South Carolina Governor Nikki Haley, in the aftermath of the Charleston church shooting, held a press conference Monday with [mc_name name=’Sen. Tim Scott (R-SC)’ chamber=’senate’ mcid=’S001184′ ], [mc_name name=’Sen. Lindsey Graham (R-SC)’ chamber=’senate’ mcid=’G000359′ ] and legislators from both parties calling for the removal of the Confederate flag from its place on the grounds of the state capitol. This is a good thing. Despite persistent efforts to use the flag as a partisan club, it is worth recalling some history on the matter.
From Fritz Hollings To Jim Hodges: Democrats, Republicans and the Flag
The flag – technically the battle flag of the Army of Northern Virginia, not the “national” flag of the Confederate States of America – was raised over the capitol dome in South Carolina in 1961, at a time when the Democrats completely controlled the state’s government. A South Carolina historian involved in the process recalls:
In 1959, Gov. Fritz Hollings appointed Hollis to serve on a commission to plan the state’s observance of the 100th anniversary of the War Between the States. President Dwight Eisenhower had commissioned a national Civil War Centennial, and the state centennial commissions were to coordinate activities.
“I’m the only one on the commission left alive,” Hollis said in an August interview. “I tried to get them to call it the `Civil War Centennial,’ but they insisted on calling it the `Confederate War Centennial.’…
…Hollis remembers the day the Confederate flag was hoisted over the State House to commemorate the war. The centennial kicked off on April 11, 1961, with a re-creation of the firing on Fort Sumter. The flag went up for the opening celebrations.
“The flag is being flown this week at the request of Aiken Rep. John A. May,” reported The State on April 12. May didn’t introduce his resolution until the next legislative session. By the time the resolution passed on March 16, 1962, the flag had been flying for nearly a year. (This explains why the flag is often erroneously reported to have gone up in 1962).
“May told us he was going to introduce a resolution to fly the flag for a year from the capitol. I was against the flag going up,” Hollis said, “but I kept quiet and went along. I didn’t want to get into it with the UDC girls.” The resolution that passed didn’t include a time for the flag to come down and, therefore, “it just stayed up,” Hollis said. “Nobody raised a question.”
Hollis said he doesn’t recall any racist or political overtones within the commission regarding the hoisting of the flag.
While the flag’s raising may not have been explicitly political or racial, however, the political context in which it was raised and kept flying was inseparable from the civil rights battles of the era and their revival of the federal government’s fight to reimpose the civil rights protections it instituted after the Civil War and then let fall into disuse for nearly a century after the end of Reconstruction. And the South Carolina governor responsible for that decision, Ernest “Fritz” Hollings, was a Democrat – and not just any old ancient Dixiecrat from a dusty, now-forgotten era of different partisan alignments, but a man who served in the U.S. Senate, in which he was warmly welcomed in the Democratic caucus, for 40 years from 1966 to 2005, alongside people like [mc_name name=’Sen. Harry Reid (D-NV)’ chamber=’senate’ mcid=’R000146′ ], Hillary Clinton, Dick Durbin and Chuck Schumer. In 2010, our current, sitting Vice President paid warm, glowing tribute to Hollings at the dedication of a library named for him at the University of South Carolina:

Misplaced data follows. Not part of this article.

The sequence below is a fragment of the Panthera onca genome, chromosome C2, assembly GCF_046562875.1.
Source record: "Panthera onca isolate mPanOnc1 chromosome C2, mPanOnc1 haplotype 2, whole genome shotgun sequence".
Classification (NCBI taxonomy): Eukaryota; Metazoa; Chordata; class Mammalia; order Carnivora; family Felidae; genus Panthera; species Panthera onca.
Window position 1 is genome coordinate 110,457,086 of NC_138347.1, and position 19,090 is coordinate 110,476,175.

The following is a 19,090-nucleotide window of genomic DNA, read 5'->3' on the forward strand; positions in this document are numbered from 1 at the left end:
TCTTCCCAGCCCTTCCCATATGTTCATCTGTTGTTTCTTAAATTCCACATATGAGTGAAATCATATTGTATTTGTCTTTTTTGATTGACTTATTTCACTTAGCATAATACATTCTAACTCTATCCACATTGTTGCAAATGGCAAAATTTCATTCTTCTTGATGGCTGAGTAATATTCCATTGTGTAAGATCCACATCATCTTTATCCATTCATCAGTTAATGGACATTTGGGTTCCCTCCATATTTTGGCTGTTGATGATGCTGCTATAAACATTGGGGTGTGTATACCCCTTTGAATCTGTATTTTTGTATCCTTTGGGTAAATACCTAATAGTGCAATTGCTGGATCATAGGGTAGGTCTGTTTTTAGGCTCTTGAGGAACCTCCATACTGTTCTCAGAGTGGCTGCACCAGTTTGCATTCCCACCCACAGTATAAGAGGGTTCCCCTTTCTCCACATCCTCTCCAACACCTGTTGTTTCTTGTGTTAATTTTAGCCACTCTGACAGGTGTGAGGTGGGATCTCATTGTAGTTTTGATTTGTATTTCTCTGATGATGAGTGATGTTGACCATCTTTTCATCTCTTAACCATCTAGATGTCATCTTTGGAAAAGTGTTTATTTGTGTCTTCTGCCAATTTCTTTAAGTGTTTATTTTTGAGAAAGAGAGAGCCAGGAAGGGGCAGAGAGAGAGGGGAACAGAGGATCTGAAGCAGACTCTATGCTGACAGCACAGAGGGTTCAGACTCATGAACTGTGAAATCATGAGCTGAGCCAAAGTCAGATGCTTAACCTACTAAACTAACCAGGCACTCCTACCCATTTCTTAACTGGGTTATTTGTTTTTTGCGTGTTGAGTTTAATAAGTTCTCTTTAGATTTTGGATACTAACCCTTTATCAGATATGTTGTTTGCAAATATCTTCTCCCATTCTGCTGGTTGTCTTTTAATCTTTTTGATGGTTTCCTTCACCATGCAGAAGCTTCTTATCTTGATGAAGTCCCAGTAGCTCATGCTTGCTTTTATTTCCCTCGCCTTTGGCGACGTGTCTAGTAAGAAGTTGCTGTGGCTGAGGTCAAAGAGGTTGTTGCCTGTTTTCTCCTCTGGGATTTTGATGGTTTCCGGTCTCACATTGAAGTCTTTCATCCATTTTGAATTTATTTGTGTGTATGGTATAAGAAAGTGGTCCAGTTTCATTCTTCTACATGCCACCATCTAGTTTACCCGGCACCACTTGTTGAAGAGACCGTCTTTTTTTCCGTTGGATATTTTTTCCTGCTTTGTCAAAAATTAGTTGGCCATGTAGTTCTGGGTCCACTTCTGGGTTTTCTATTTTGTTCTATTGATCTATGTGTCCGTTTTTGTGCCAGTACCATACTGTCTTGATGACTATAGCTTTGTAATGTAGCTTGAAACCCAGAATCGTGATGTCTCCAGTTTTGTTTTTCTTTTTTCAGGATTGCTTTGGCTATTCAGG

The Vice President shared stories of his 36 years with “Fritz” Hollings in the U.S. Senate, both as a friend and a colleague. At one point he Biden stated that Hollings is the man “who is more responsible for my standing at this podium as vice president of the united states than any man alive.”
He went on to say “Sometimes that probably causes his [sic] trouble, but that is literally true. That is not hyperbole.” Later Biden highlighted the many accomplishments of Hollings’ political career and summed up by saying “I can go on and on and on giving proof to the assertion I make that I think he’s the most significant national figure to ever come out of this state in terms of length and breadth of his career and what he’s done, or out of any state.”
The partisan tilt of the state’s politics, of course, had shifted a good deal by 1996, when Republican Governor David Beasley proposed bringing the flag down and moving it to a less prominent site on the capitol grounds. Beasley’s plan never got through the state legislature, and was opposed by the NAACP. Democrats, seeing an opportunity, shrewdly pounced. The 1998 governor’s race was openly fought mainly over Beasley’s opposition to video poker, but Democrat Jim Hodges carefully avoided the flag issue while his video poker allies poured money into ads pounding Beasley over it:
The industry, which has betting machines in grocery, gas station and poker “casinos” across the state, is putting money into every conceivable vehicle to defeat Beasley, who has tried to legislate and regulate video poker out of business. In addition to “Ban Beasley” billboards, radio ads and a “dump Beasley” web site, the industry is providing much of the financing for the state Democratic Party, Hodges’s campaign, for a pro-Confederate flag organization attacking Beasley and for an ad hoc alliance of moderate Republicans who have defected from their party.